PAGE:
The Elusive Costs And Benefits Of Saudization

Saudi Arabia plans to spend $4bn per year on efforts to increase the proportion of Saudi nationals in the country’s workforce. Riyadh faces many challenges in its attempts to implement this ‘Saudization’ policy.

By Ali Aissaoui*

In early August, the Saudi Ministry of Labor (MoL) released its statistical report for 20131. More than just a collection of statistics, this 145-page document analyzes the progress made in implementing Saudization – the nationalization of the workforce. However, what grabbed the media headlines was the report’s indication that the government will have to spend nearly $4bn annually to implement its employment strategy. The strategy, which is the tool path for reforming the labor market and preparing the Saudi workforce for the competitive global economy, identifies three long-term objectives: achieving full employment; supporting a sustainable development of the national human resources; and promoting Saudi labor productivity.

As tentatively shown in this commentary, this $4bn price-tag actually comes on top of a multitude of largely hidden costs, while the benefits beyond those accruing to the targeted beneficiaries remain mostly intangible.

This commentary is in three parts. The first and second parts draw on the MoL Report to outline the current structure of the Saudi labor market, employment quota policies, and achievements so far. The third part looks beyond the report to try and gain a better understanding of the costs and benefits involved.


We begin this discussion by outlining some data issues related to population and employment. The latest statistical releases by the Saudi Central Department of Statistics and Information (CDSI, August 2014) puts Saudi Arabia’s total residents at 30 million at the end of 2013, 20.3 million of whom are Saudi citizens. These numbers indicate an expat community of 9.7 million, a figure far below that which could be inferred from MoL data on non-Saudi workers. This inconsistency, which is explained in footnote 2, can confuse Saudi socio-economic policy-making2. However, it does not invalidate our analysis.

The population of Saudi citizens aged 15 and older reached 13.2 million at the end of 2013; 65.2% of the CDSI-estimated Saudi population. Of these, 4.7 million are employed, 0.6 million registered as unemployed (and seeking work) and 7.9 million are outside of the labor force altogether. The employment rate (employment-to 15-plus population ratio) and unemployment rate (proportion of the labor force that is unemployed and seeking a job) are 35.7% and 11.7% respectively.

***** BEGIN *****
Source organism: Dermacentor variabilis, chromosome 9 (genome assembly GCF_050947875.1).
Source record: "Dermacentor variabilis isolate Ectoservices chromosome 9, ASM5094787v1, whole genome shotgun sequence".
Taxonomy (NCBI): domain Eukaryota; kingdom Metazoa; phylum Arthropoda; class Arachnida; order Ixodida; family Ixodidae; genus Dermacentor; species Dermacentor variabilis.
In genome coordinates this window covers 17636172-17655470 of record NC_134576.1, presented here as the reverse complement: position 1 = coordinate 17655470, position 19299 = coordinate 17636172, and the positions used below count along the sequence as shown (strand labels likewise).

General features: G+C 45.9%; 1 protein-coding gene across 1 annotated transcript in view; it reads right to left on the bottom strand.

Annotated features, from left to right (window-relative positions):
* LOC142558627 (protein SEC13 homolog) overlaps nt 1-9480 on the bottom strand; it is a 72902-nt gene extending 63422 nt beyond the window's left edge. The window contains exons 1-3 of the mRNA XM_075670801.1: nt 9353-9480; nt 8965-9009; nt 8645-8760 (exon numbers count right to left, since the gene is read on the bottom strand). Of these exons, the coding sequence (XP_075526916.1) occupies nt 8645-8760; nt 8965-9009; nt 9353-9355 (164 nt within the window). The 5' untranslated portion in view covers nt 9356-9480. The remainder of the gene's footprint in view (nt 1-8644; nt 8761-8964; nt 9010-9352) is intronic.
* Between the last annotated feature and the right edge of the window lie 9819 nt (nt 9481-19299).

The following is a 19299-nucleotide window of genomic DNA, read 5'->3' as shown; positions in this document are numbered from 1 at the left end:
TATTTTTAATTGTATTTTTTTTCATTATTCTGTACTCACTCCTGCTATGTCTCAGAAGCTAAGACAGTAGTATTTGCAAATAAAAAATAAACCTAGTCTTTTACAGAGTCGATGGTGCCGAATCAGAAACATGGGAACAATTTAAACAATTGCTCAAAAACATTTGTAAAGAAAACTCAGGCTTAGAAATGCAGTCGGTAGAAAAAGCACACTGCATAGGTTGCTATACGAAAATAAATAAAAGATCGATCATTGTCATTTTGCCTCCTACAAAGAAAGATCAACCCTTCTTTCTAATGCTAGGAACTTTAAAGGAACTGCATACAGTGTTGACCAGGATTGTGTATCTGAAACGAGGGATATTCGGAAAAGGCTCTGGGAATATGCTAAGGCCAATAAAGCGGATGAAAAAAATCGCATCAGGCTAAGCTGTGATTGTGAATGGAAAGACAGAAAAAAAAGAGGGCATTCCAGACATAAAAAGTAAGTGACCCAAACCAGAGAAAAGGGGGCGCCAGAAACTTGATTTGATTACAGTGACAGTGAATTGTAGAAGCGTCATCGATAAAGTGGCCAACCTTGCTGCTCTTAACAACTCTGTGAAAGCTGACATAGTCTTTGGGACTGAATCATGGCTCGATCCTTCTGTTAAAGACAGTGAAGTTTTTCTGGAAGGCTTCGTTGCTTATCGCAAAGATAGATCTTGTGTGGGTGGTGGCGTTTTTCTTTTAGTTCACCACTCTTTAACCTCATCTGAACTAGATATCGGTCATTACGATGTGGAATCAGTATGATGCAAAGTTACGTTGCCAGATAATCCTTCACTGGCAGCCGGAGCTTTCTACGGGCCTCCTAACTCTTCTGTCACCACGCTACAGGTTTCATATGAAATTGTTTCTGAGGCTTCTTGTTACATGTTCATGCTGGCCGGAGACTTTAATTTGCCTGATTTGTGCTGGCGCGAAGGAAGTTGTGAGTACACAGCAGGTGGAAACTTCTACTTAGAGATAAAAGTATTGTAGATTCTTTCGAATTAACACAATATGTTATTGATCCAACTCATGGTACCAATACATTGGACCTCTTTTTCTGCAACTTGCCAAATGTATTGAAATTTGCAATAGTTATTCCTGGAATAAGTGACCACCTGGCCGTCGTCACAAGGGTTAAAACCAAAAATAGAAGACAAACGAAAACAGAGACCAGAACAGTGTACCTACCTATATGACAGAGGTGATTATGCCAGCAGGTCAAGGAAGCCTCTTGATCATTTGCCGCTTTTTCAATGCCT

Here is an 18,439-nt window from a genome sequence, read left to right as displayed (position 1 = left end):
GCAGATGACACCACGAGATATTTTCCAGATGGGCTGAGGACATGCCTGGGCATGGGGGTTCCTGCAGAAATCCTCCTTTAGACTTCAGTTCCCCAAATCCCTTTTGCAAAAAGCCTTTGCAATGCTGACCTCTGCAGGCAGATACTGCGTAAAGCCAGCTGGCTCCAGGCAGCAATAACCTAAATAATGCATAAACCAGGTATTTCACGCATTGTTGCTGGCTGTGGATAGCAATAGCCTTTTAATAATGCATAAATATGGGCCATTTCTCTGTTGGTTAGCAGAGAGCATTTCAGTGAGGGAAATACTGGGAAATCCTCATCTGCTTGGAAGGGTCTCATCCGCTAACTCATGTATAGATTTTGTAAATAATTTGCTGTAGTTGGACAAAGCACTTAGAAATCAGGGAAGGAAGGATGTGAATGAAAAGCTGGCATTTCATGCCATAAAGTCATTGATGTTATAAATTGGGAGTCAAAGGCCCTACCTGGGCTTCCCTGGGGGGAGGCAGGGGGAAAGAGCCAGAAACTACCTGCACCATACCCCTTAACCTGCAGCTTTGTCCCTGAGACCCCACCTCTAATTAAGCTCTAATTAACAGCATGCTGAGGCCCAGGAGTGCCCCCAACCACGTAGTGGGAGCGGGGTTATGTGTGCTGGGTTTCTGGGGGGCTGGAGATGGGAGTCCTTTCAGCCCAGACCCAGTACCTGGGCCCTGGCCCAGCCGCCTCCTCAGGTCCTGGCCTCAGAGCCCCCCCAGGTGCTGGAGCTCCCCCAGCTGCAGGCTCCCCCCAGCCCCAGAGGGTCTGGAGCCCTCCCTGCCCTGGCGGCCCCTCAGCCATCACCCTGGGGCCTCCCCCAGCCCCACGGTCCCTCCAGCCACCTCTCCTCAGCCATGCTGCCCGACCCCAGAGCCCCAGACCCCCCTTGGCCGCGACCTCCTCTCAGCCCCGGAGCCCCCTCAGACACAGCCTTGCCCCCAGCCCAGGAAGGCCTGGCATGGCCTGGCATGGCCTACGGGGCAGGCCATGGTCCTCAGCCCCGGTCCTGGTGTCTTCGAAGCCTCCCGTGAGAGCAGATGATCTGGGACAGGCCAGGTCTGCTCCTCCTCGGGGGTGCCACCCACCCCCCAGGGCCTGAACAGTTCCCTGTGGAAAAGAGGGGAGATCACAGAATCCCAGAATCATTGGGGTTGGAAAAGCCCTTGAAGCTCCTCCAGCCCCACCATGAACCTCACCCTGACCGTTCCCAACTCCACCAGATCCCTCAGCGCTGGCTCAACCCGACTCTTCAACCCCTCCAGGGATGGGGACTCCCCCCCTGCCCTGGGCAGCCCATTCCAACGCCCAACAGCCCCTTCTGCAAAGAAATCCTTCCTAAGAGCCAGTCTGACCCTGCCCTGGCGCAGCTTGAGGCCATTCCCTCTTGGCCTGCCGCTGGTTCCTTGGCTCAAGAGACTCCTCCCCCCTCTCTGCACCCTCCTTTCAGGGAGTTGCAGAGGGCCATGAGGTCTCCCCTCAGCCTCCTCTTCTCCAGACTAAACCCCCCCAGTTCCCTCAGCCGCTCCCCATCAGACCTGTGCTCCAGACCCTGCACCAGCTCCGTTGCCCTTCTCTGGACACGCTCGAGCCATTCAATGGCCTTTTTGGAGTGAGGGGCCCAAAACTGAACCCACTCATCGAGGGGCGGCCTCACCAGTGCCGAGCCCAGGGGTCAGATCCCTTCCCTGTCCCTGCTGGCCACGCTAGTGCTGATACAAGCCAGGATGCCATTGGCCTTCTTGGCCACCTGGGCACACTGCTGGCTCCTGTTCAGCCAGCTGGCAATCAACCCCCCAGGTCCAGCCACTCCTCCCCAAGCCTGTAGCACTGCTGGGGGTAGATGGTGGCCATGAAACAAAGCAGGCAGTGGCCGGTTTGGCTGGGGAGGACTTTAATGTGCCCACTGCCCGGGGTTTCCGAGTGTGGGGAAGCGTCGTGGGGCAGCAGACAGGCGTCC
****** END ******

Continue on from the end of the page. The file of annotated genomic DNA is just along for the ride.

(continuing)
Of the 7.9 million outside the labor market, 0.8 million are seniors (older than 65 years) and 2.7 million are in education. This still leaves 4.4 million working age Saudi citizens whom are neither in work, seeking work, nor in education; in other words they are not playing a productive part in the employment market. The resulting “relaxed” unemployment rate of 94.3%, which is gender-skewed, gives a better idea of the huge labor potential and future challenges. Meanwhile, policymakers have to contend with a legacy of heavy reliance on a predominantly low-skilled imported labor force. Currently, expatriate workers represent 68% of total employment, a proportion below the GCC average of 78% and far below those of Qatar and the UAE, each hovering around 90%. However, in absolute terms the expat workforce is the largest in Saudi Arabia, totaling 10.2 million. Of this, 8.1 million are employed in the private corporate sector, 1.8 million in the private household sector, and 0.3 million in the public sector (government and quasi-government). In contrast, nearly two-thirds of the 4.7 million Saudi workers are employed in the public sector.


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To shift the burden of employment to the private corporate sector, where expat workers represent 85% of the workforce, a mandatory quota program was deemed necessary. As a matter of fact, Saudi Arabia has been experiencing with quota-based labor policies for decades. However, except in the petroleum and banking joint-ventures, which were keen to promote local employment as part of their corporate social responsibilities, the results proved disappointing.